M’sia to push legislative changes for CPTPP?

It is imperative for Malaysia to be a part of the ‘entry force’ as one of the major beneficiaries of the trade agreement

By D KANYAKUMARI / Pic By TMR

The government should look into pushing the necessary legislative changes in order to be the entry force in the Comprehensive and Progressive Agreement for Trans-Pacific Partnership (CPTPP).

Economist Dr Yeah Kim Leng told The Malaysian Reserve (TMR) that Malaysia stands to lose out given the fact that participating countries are looking at expanding their markets.

“This is especially important for countries that we do not have bilateral trade agreements with.

“It will be a missed opportunity when it comes to prospects of greater business sentiments because of our entry into the trade block,” he said.

Yeah also said Malaysia has been identified as one of the major beneficiaries of the trade agreement, adding that it would be a failure on Malaysia’s part to not capitalise on the potential growth opportunities brought from the CPTPP.

“As for the trade dispute settlement mechanism (Investor State Dispute Settlement [ISDS]), given that other countries may see some negotiations related to it, it will not be on us for a multinational (company) to sue us.

“Malaysia has stated its position clearly. Now, with the US not in the agreement, we may have some compromises,” he explained.

Yeah stressed that according to the ISDS, foreign investors could sue a government using international laws, for not protecting investments and added that if foreign investors did not get their return on investment, then the investors could sue the governments that signed the agreement.

Centre for Public Policy Studies chairman Tan Sri Dr Ramon Navaratnam, however, said the government should not rush into making legislative decisions.

“If this is how things are being done at the moment, obviously the government does not think that it is imperative for them to make the changes immediately.

“Perhaps, they want to be more democratic before finally deciding on the legislative constraints,” he said when contacted by TMR recently.

“Honestly speaking, changing or amending laws is not easy at all and I can understand that. It is best that they take their time to avoid any sort of slipshod adjustments to the law.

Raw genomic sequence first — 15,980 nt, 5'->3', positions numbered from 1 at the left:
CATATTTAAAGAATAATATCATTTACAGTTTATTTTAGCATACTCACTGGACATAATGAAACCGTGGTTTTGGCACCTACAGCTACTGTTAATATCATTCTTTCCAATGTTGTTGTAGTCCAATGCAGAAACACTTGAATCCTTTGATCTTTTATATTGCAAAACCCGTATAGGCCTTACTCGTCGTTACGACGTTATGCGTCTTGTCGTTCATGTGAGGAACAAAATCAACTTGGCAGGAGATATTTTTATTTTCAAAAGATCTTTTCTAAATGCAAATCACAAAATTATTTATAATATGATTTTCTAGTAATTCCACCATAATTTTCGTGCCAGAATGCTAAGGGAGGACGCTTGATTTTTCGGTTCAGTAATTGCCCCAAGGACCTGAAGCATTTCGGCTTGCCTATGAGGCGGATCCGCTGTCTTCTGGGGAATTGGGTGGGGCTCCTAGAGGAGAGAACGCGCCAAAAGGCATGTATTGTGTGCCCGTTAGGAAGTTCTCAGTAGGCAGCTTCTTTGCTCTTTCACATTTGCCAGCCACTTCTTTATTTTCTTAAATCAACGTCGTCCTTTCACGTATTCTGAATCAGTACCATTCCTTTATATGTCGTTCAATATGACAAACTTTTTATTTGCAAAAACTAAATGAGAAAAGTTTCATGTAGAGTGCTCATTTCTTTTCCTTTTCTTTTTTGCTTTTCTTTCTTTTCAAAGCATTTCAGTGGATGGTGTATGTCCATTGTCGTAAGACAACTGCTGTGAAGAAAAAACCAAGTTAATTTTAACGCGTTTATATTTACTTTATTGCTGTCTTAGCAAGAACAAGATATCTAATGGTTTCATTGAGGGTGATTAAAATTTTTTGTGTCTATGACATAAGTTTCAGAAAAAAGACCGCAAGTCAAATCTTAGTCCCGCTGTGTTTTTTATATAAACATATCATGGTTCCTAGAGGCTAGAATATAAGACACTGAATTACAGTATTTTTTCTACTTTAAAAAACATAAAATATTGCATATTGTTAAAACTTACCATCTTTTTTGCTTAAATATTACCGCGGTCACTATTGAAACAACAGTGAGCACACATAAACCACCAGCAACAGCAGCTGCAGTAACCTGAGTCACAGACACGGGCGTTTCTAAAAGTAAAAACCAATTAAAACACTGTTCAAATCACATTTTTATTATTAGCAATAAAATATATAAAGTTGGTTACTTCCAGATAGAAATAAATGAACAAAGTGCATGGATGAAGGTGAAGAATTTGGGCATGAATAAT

“When you change the law in a hurry, you are bound to make mistakes, and that will cause more problems in the future,” he said.

Asked about the ISDS, Ramon said it is now up to the government to make provisions in the best interest of Malaysia.

“We have not seen the law. It has not been made accessible to the public. So, it would depend on the government to look into the best interest of the people, country and the economy.

On Monday, Human Resource Minister Datuk Seri Richard Riot Jaem told the Dewan Rakyat that there are nine more laws (18 legislative amendments) that needed to be drafted and amended to allow Malaysia to qualify into the first batch of CPTPP.
“To make those amendments, or

drafts, in this short period of one year, or even two years from now is impossible. It is impossible for a holistic review to be done,” he said.

In February, International Trade and Industry (MITI) Minister Datuk Seri Mustapa Mohamed had said that his ministry is working towards making all 18 legislative amendments before January 2019.

“It is definitely going to be a challenge to amend 18 legislations in one year. Especially with the elections looming, we will only have two Parliament sessions.

“We have been told that it cannot be done, however, MITI is doing everything in its capacity to push for the legislations to be amended,” he said, adding that it is important for Malaysia to be one of the first six countries to make domestic amendments to complete the ratification process for the agreement to take effect.

He explained that it is imperative for Malaysia to be a part of the “entry force”.

On March 8, 11 Asia-Pacific countries signed the trade agreement in Chile.

The original TPP Agreement, which included the US, was revised as the TPP-11 after the US pulled out in January 2017.

Following that in November 2017, all the existing parties to the agreement met at the Asia-Pacific Economic Cooperation (APEC) Summit in Da Nang, Vietnam, and reaffirmed their commitment to the agreement and renamed it as CPTPP.